Fireworks bill heading to governor
By T.W. Budig, ECM Capitol Reporter
The Republican Senate passed a fireworks bill Tuesday, April 24, allowing for more powerful fireworks as well aerial fireworks such as bottle rockets.
The bill was an amended version passed Monday by the Republican House.
“We’re trying to solve the problems (with the bill),” said Sen. Michael Jungbauer, R-East Bethel, before watching his bill pass the Senate.
Debate in the Republican House yesterday was sharp.
In trying to answer concerns about the legislation, Rep. John Kriesel, R-Cottage Grove, House bill author, restricted the sale of more powerful fireworks from June 1 to July 7.
Rep. Joe Atkins, DFL-Inver Grove Heights, offered amendments to the bill, though later withdrawing them.
“If you vote ‘No,’ you’re saying drunk folks can supervise kids firing off fireworks,” said Atkins of one amendment, relating how as child he enjoyed the fireworks at a family relation’s home until a fire.
“We can probably loosen the restrictions up a little bit,” said Rep. Ryan Winkler, DFL-Golden Valley, of state law pertaining to fireworks.
But Winkler warned of reckless endangerment of children by drunken adults overseeing the use of fireworks.
Republicans countered by arguing Democrats simply refused to let Minnesotans get out from under the thumb of government.
“This namby-pamby nanny state attitude has to stop,” Rep. Pat Garofalo, R-Farmington.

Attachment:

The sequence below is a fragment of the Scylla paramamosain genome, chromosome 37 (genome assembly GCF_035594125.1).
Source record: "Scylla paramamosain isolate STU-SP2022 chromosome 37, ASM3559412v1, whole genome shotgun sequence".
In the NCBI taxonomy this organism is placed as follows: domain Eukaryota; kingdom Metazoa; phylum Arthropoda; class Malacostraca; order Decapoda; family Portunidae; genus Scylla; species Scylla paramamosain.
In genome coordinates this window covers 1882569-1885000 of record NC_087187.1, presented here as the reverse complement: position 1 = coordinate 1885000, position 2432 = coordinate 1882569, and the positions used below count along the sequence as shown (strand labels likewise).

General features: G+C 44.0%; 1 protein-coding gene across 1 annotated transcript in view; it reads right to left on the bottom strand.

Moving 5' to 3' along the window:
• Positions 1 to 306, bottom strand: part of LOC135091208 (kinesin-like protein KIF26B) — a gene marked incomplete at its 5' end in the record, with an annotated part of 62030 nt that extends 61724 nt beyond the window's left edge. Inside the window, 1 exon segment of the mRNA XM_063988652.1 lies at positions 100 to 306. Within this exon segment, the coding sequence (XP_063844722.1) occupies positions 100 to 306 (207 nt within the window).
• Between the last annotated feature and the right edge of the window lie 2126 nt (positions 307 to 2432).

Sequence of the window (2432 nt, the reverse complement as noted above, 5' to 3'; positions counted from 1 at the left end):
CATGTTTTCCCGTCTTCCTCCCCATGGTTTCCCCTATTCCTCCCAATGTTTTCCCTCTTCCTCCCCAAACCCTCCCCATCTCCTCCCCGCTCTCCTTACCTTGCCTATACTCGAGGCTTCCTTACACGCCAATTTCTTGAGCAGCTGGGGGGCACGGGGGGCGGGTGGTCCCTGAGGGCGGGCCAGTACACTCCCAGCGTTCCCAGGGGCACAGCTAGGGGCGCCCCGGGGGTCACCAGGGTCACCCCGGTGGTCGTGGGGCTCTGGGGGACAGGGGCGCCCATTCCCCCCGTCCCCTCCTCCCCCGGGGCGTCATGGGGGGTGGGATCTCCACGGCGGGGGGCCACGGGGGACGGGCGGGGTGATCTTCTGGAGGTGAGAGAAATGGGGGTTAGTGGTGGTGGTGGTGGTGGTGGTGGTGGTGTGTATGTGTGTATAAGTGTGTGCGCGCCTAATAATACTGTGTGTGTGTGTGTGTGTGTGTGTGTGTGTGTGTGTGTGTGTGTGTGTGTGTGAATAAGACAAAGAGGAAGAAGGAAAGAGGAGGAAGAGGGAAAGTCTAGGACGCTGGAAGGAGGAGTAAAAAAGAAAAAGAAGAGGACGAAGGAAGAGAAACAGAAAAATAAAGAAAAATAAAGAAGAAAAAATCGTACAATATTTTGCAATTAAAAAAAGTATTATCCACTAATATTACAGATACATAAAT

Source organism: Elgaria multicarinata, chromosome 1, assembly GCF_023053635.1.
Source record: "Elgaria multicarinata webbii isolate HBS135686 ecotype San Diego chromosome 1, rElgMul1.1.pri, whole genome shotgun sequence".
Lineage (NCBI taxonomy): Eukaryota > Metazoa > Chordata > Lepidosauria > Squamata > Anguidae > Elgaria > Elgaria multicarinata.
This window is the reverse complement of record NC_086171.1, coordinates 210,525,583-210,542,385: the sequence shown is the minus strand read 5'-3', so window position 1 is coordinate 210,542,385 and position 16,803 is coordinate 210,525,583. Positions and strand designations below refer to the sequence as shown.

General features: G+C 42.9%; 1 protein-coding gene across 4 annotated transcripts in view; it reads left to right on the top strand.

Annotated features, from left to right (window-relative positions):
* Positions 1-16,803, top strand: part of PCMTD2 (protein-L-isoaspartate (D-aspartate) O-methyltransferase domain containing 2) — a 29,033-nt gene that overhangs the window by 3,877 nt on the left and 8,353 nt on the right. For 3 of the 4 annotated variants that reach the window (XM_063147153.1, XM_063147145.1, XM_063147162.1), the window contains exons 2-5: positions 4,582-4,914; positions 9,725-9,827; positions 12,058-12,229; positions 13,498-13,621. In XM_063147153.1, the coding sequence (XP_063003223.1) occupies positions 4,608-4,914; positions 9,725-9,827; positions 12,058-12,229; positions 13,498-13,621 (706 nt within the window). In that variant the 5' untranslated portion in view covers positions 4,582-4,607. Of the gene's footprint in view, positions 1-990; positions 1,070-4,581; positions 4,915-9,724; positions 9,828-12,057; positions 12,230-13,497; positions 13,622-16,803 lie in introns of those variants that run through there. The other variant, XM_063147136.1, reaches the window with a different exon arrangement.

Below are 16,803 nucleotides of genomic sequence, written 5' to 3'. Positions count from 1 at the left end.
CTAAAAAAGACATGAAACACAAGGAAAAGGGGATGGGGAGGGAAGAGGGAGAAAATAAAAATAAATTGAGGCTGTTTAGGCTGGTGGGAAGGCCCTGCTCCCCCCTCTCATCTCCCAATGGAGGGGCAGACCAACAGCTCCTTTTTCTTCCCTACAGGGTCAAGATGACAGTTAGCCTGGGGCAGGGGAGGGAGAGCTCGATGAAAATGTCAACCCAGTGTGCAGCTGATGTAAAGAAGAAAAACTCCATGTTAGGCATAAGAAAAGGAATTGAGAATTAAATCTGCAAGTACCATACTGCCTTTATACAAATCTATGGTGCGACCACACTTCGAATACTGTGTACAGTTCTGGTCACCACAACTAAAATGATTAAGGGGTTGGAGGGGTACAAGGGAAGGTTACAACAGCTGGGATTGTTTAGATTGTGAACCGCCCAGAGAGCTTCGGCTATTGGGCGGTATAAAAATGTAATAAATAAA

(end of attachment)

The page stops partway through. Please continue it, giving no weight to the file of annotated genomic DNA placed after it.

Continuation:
Anyone is the southern metro, said Garofalo, already knows the best fireworks displays are put on by the residents, not the local municipalities.
“Can’t you really let Minnesotans have a little fun?” asked Rep. Torrey Westrom, R-Elbow Lake.
For his part, Jungbauer, who considers the fireworks bill one of his last — Jungbauer lost his Republican endorsement to Sen. Michelle Benson, R-Ham Lake, in a redistricting match up — explained the push for more liberal state fireworks laws has been blocked by special interest groups.
On the Senate floor, Jungbauer explained a handful of lobbyists representing Wisconsin firework interests have been working against the bill.
Sure, there will be injuries because of fireworks, Jungbauer concluded in a press release.
“I’m sure there will, just as people will be injured on trampolines, bicycles, skateboards, roller blades, and other forms of recreation which we trust Minnesotans with,” he said.
Democratic Gov. Mark Dayton recently indicated that he had not yet made up his mind on the fireworks bill.